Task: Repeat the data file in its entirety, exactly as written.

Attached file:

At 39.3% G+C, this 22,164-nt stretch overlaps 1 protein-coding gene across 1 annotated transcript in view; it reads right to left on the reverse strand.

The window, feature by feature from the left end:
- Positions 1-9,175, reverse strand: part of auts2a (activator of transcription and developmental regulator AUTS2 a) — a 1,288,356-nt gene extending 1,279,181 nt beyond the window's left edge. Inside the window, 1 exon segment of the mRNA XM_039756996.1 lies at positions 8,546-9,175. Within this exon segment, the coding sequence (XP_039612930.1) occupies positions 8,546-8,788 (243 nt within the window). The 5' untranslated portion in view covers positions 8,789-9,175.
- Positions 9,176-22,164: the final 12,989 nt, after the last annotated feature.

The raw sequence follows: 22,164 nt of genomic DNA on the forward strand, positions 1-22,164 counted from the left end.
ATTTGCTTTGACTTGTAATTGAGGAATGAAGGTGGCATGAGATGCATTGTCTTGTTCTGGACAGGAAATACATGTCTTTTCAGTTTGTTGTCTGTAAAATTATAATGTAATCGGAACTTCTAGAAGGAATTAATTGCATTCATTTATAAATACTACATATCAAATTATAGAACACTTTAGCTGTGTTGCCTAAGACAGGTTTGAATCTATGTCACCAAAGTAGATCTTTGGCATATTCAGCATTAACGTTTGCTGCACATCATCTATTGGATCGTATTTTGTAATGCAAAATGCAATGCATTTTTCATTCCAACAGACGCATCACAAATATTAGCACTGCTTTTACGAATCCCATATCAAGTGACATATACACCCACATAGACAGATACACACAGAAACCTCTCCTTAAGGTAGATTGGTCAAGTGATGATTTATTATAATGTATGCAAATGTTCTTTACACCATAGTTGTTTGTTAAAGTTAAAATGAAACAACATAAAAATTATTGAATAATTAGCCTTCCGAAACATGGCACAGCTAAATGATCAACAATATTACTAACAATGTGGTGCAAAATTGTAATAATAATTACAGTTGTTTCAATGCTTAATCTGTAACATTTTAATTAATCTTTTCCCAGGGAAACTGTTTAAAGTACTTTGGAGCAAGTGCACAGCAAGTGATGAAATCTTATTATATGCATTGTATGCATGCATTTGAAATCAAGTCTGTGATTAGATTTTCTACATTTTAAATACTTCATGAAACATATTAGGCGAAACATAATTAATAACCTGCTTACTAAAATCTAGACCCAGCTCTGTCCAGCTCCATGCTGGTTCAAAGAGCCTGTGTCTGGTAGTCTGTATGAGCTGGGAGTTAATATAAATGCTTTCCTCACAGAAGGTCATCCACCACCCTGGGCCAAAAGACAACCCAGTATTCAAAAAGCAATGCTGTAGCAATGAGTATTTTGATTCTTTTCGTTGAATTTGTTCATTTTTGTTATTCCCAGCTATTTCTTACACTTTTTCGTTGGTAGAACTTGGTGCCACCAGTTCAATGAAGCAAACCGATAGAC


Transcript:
At 39.3% G+C, this 22,164-nt stretch overlaps 1 protein-coding gene across 1 annotated transcript in view; it reads right to left on the reverse strand.

The window, feature by feature from the left end:
- Positions 1-9,175, reverse strand: part of auts2a (activator of transcription and developmental regulator AUTS2 a) — a 1,288,356-nt gene extending 1,279,181 nt beyond the window's left edge. Inside the window, 1 exon segment of the mRNA XM_039756996.1 lies at positions 8,546-9,175. Within this exon segment, the coding sequence (XP_039612930.1) occupies positions 8,546-8,788 (243 nt within the window). The 5' untranslated portion in view covers positions 8,789-9,175.
- Positions 9,176-22,164: the final 12,989 nt, after the last annotated feature.

The raw sequence follows: 22,164 nt of genomic DNA on the forward strand, positions 1-22,164 counted from the left end.
ATTTGCTTTGACTTGTAATTGAGGAATGAAGGTGGCATGAGATGCATTGTCTTGTTCTGGACAGGAAATACATGTCTTTTCAGTTTGTTGTCTGTAAAATTATAATGTAATCGGAACTTCTAGAAGGAATTAATTGCATTCATTTATAAATACTACATATCAAATTATAGAACACTTTAGCTGTGTTGCCTAAGACAGGTTTGAATCTATGTCACCAAAGTAGATCTTTGGCATATTCAGCATTAACGTTTGCTGCACATCATCTATTGGATCGTATTTTGTAATGCAAAATGCAATGCATTTTTCATTCCAACAGACGCATCACAAATATTAGCACTGCTTTTACGAATCCCATATCAAGTGACATATACACCCACATAGACAGATACACACAGAAACCTCTCCTTAAGGTAGATTGGTCAAGTGATGATTTATTATAATGTATGCAAATGTTCTTTACACCATAGTTGTTTGTTAAAGTTAAAATGAAACAACATAAAAATTATTGAATAATTAGCCTTCCGAAACATGGCACAGCTAAATGATCAACAATATTACTAACAATGTGGTGCAAAATTGTAATAATAATTACAGTTGTTTCAATGCTTAATCTGTAACATTTTAATTAATCTTTTCCCAGGGAAACTGTTTAAAGTACTTTGGAGCAAGTGCACAGCAAGTGATGAAATCTTATTATATGCATTGTATGCATGCATTTGAAATCAAGTCTGTGATTAGATTTTCTACATTTTAAATACTTCATGAAACATATTAGGCGAAACATAATTAATAACCTGCTTACTAAAATCTAGACCCAGCTCTGTCCAGCTCCATGCTGGTTCAAAGAGCCTGTGTCTGGTAGTCTGTATGAGCTGGGAGTTAATATAAATGCTTTCCTCACAGAAGGTCATCCACCACCCTGGGCCAAAAGACAACCCAGTATTCAAAAAGCAATGCTGTAGCAATGAGTATTTTGATTCTTTTCGTTGAATTTGTTCATTTTTGTTATTCCCAGCTATTTCTTACACTTTTTCGTTGGTAGAACTTGGTGCCACCAGTTCAATGAAGCAAACCGATAGAC